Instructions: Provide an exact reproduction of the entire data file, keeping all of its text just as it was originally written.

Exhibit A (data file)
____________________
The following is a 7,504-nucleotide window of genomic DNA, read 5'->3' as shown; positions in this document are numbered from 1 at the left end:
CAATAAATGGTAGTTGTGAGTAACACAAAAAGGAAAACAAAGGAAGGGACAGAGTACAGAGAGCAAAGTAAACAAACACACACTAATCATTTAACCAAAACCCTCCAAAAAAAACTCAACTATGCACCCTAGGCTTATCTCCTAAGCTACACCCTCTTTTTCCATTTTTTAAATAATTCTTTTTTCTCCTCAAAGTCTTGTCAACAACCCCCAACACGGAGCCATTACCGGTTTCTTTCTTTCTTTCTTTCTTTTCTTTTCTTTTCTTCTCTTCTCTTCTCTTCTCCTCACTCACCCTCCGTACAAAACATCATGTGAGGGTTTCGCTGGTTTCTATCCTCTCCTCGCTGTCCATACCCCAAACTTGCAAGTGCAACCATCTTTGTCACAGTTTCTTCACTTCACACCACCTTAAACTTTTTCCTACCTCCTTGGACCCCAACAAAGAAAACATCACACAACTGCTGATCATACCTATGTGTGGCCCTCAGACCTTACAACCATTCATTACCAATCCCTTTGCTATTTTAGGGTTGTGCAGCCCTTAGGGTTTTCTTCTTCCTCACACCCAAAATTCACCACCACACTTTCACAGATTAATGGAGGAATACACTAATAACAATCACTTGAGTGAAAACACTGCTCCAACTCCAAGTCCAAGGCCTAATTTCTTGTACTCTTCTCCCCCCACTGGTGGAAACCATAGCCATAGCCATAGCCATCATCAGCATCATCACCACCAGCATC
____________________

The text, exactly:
The following is a 7,504-nucleotide window of genomic DNA, read 5'->3' as shown; positions in this document are numbered from 1 at the left end:
CAATAAATGGTAGTTGTGAGTAACACAAAAAGGAAAACAAAGGAAGGGACAGAGTACAGAGAGCAAAGTAAACAAACACACACTAATCATTTAACCAAAACCCTCCAAAAAAAACTCAACTATGCACCCTAGGCTTATCTCCTAAGCTACACCCTCTTTTTCCATTTTTTAAATAATTCTTTTTTCTCCTCAAAGTCTTGTCAACAACCCCCAACACGGAGCCATTACCGGTTTCTTTCTTTCTTTCTTTCTTTTCTTTTCTTTTCTTCTCTTCTCTTCTCTTCTCCTCACTCACCCTCCGTACAAAACATCATGTGAGGGTTTCGCTGGTTTCTATCCTCTCCTCGCTGTCCATACCCCAAACTTGCAAGTGCAACCATCTTTGTCACAGTTTCTTCACTTCACACCACCTTAAACTTTTTCCTACCTCCTTGGACCCCAACAAAGAAAACATCACACAACTGCTGATCATACCTATGTGTGGCCCTCAGACCTTACAACCATTCATTACCAATCCCTTTGCTATTTTAGGGTTGTGCAGCCCTTAGGGTTTTCTTCTTCCTCACACCCAAAATTCACCACCACACTTTCACAGATTAATGGAGGAATACACTAATAACAATCACTTGAGTGAAAACACTGCTCCAACTCCAAGTCCAAGGCCTAATTTCTTGTACTCTTCTCCCCCCACTGGTGGAAACCATAGCCATAGCCATAGCCATCATCAGCATCATCACCACCAGCATC